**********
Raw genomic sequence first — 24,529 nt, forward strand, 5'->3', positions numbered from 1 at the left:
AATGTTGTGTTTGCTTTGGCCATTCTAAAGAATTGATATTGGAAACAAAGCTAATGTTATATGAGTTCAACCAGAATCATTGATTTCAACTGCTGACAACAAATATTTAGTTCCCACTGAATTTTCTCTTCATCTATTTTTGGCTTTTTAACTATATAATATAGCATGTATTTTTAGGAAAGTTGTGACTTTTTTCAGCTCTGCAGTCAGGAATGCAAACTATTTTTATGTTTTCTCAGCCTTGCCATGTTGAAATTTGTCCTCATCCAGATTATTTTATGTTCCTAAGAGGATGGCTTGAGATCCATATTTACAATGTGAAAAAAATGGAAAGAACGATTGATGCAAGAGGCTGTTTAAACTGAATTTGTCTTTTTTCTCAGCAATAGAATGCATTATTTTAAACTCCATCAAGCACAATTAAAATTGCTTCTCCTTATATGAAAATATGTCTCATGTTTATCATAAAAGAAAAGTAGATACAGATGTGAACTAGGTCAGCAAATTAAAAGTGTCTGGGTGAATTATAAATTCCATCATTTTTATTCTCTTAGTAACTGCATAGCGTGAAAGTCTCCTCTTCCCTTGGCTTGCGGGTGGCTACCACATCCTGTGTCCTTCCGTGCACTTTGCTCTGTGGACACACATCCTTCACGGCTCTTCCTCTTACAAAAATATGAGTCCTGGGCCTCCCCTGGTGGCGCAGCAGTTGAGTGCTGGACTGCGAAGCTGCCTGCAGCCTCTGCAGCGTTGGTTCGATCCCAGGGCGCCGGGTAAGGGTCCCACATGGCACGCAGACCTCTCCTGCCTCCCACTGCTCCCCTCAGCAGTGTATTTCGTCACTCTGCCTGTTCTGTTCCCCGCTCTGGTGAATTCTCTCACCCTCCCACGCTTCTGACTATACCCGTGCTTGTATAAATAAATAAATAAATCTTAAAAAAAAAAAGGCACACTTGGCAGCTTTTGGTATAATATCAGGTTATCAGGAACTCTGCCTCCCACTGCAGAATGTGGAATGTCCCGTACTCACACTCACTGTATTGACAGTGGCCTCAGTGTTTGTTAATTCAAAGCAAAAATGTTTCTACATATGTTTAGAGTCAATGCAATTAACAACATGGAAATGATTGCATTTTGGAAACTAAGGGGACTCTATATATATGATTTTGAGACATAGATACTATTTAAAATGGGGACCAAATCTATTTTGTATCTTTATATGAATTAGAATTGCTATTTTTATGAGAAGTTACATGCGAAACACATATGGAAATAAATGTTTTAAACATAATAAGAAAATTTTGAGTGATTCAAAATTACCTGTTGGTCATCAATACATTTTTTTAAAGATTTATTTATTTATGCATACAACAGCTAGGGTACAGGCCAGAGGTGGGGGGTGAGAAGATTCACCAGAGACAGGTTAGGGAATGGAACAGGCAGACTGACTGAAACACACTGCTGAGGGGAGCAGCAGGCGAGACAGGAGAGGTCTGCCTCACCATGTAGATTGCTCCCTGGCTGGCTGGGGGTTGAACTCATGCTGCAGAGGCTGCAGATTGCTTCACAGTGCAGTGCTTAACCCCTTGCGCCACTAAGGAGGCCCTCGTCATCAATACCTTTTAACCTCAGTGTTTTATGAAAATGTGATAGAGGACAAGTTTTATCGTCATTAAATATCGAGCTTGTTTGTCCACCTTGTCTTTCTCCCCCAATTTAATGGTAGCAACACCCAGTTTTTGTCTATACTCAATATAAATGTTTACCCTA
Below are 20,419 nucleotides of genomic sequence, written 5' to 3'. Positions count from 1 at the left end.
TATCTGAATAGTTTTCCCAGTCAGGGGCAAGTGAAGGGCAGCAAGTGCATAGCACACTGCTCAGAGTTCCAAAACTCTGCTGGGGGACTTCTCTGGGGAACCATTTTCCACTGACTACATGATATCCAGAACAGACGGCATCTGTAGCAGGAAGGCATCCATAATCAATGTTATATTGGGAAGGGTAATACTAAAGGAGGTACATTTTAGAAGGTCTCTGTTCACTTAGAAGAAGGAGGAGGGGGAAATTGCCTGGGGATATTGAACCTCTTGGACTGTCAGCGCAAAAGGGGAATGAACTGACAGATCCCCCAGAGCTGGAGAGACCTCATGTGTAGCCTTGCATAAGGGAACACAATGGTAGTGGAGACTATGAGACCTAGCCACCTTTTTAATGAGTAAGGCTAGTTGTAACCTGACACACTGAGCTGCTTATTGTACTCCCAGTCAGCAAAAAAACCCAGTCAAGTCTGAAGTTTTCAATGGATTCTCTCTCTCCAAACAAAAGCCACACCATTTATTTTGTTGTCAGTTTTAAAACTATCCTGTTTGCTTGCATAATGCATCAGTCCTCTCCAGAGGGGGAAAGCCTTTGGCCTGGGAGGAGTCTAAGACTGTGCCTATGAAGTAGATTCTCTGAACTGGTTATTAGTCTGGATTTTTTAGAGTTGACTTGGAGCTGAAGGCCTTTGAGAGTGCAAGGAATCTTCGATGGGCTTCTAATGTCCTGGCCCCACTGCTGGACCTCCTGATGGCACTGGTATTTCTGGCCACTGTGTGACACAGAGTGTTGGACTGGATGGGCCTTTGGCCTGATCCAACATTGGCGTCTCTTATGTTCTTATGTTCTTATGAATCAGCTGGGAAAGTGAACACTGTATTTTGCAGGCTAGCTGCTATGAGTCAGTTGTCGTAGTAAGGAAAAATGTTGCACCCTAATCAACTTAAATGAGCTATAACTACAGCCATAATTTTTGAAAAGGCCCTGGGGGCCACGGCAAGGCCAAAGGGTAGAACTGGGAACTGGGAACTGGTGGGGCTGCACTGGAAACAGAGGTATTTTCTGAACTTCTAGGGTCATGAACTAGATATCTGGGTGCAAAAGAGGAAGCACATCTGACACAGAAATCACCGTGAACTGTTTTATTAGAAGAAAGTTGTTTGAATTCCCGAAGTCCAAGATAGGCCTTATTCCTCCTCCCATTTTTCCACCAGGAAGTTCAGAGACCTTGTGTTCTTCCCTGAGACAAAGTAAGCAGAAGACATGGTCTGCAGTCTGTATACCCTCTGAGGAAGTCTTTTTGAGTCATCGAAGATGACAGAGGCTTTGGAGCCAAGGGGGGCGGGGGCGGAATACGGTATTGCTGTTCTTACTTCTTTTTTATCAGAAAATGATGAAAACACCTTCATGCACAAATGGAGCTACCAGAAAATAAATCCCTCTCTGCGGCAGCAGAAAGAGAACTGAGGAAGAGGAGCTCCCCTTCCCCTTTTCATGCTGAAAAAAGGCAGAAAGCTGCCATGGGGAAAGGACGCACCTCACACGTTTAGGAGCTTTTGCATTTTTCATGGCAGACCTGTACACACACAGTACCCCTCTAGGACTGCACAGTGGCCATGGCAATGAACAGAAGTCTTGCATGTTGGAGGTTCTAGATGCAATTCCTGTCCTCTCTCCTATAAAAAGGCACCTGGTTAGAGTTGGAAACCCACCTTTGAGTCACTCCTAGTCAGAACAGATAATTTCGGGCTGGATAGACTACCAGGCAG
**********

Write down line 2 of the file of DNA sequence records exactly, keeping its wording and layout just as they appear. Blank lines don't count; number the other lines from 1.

AATGTTGTGTTTGCTTTGGCCATTCTAAAGAATTGATATTGGAAACAAAGCTAATGTTATATGAGTTCAACCAGAATCATTGATTTCAACTGCTGACAACAAATATTTAGTTCCCACTGAATTTTCTCTTCATCTATTTTTGGCTTTTTAACTATATAATATAGCATGTATTTTTAGGAAAGTTGTGACTTTTTTCAGCTCTGCAGTCAGGAATGCAAACTATTTTTATGTTTTCTCAGCCTTGCCATGTTGAAATTTGTCCTCATCCAGATTATTTTATGTTCCTAAGAGGATGGCTTGAGATCCATATTTACAATGTGAAAAAAATGGAAAGAACGATTGATGCAAGAGGCTGTTTAAACTGAATTTGTCTTTTTTCTCAGCAATAGAATGCATTATTTTAAACTCCATCAAGCACAATTAAAATTGCTTCTCCTTATATGAAAATATGTCTCATGTTTATCATAAAAGAAAAGTAGATACAGATGTGAACTAGGTCAGCAAATTAAAAGTGTCTGGGTGAATTATAAATTCCATCATTTTTATTCTCTTAGTAACTGCATAGCGTGAAAGTCTCCTCTTCCCTTGGCTTGCGGGTGGCTACCACATCCTGTGTCCTTCCGTGCACTTTGCTCTGTGGACACACATCCTTCACGGCTCTTCCTCTTACAAAAATATGAGTCCTGGGCCTCCCCTGGTGGCGCAGCAGTTGAGTGCTGGACTGCGAAGCTGCCTGCAGCCTCTGCAGCGTTGGTTCGATCCCAGGGCGCCGGGTAAGGGTCCCACATGGCACGCAGACCTCTCCTGCCTCCCACTGCTCCCCTCAGCAGTGTATTTCGTCACTCTGCCTGTTCTGTTCCCCGCTCTGGTGAATTCTCTCACCCTCCCACGCTTCTGACTATACCCGTGCTTGTATAAATAAATAAATAAATCTTAAAAAAAAAAAGGCACACTTGGCAGCTTTTGGTATAATATCAGGTTATCAGGAACTCTGCCTCCCACTGCAGAATGTGGAATGTCCCGTACTCACACTCACTGTATTGACAGTGGCCTCAGTGTTTGTTAATTCAAAGCAAAAATGTTTCTACATATGTTTAGAGTCAATGCAATTAACAACATGGAAATGATTGCATTTTGGAAACTAAGGGGACTCTATATATATGATTTTGAGACATAGATACTATTTAAAATGGGGACCAAATCTATTTTGTATCTTTATATGAATTAGAATTGCTATTTTTATGAGAAGTTACATGCGAAACACATATGGAAATAAATGTTTTAAACATAATAAGAAAATTTTGAGTGATTCAAAATTACCTGTTGGTCATCAATACATTTTTTTAAAGATTTATTTATTTATGCATACAACAGCTAGGGTACAGGCCAGAGGTGGGGGGTGAGAAGATTCACCAGAGACAGGTTAGGGAATGGAACAGGCAGACTGACTGAAACACACTGCTGAGGGGAGCAGCAGGCGAGACAGGAGAGGTCTGCCTCACCATGTAGATTGCTCCCTGGCTGGCTGGGGGTTGAACTCATGCTGCAGAGGCTGCAGATTGCTTCACAGTGCAGTGCTTAACCCCTTGCGCCACTAAGGAGGCCCTCGTCATCAATACCTTTTAACCTCAGTGTTTTATGAAAATGTGATAGAGGACAAGTTTTATCGTCATTAAATATCGAGCTTGTTTGTCCACCTTGTCTTTCTCCCCCAATTTAATGGTAGCAACACCCAGTTTTTGTCTATACTCAATATAAATGTTTACCCTA